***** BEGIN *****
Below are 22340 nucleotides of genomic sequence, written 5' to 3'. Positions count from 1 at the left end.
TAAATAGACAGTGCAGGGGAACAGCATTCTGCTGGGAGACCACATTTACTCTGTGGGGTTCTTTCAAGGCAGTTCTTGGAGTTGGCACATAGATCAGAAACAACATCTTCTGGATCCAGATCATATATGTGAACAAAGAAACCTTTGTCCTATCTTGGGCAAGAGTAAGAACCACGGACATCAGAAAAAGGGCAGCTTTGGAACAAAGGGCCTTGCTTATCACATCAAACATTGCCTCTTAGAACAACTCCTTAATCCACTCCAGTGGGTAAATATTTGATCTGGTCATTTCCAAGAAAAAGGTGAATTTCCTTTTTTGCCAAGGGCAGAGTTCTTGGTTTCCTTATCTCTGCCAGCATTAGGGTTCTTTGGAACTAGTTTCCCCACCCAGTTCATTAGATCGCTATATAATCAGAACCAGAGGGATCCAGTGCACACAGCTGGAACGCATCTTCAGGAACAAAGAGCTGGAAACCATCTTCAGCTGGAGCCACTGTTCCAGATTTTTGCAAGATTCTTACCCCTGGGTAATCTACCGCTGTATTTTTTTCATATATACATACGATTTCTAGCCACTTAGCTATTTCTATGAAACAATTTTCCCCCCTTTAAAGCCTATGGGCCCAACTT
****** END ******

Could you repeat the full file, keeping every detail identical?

Below are 22340 nucleotides of genomic sequence, written 5' to 3'. Positions count from 1 at the left end.
TAAATAGACAGTGCAGGGGAACAGCATTCTGCTGGGAGACCACATTTACTCTGTGGGGTTCTTTCAAGGCAGTTCTTGGAGTTGGCACATAGATCAGAAACAACATCTTCTGGATCCAGATCATATATGTGAACAAAGAAACCTTTGTCCTATCTTGGGCAAGAGTAAGAACCACGGACATCAGAAAAAGGGCAGCTTTGGAACAAAGGGCCTTGCTTATCACATCAAACATTGCCTCTTAGAACAACTCCTTAATCCACTCCAGTGGGTAAATATTTGATCTGGTCATTTCCAAGAAAAAGGTGAATTTCCTTTTTTGCCAAGGGCAGAGTTCTTGGTTTCCTTATCTCTGCCAGCATTAGGGTTCTTTGGAACTAGTTTCCCCACCCAGTTCATTAGATCGCTATATAATCAGAACCAGAGGGATCCAGTGCACACAGCTGGAACGCATCTTCAGGAACAAAGAGCTGGAAACCATCTTCAGCTGGAGCCACTGTTCCAGATTTTTGCAAGATTCTTACCCCTGGGTAATCTACCGCTGTATTTTTTTCATATATACATACGATTTCTAGCCACTTAGCTATTTCTATGAAACAATTTTCCCCCCTTTAAAGCCTATGGGCCCAACTT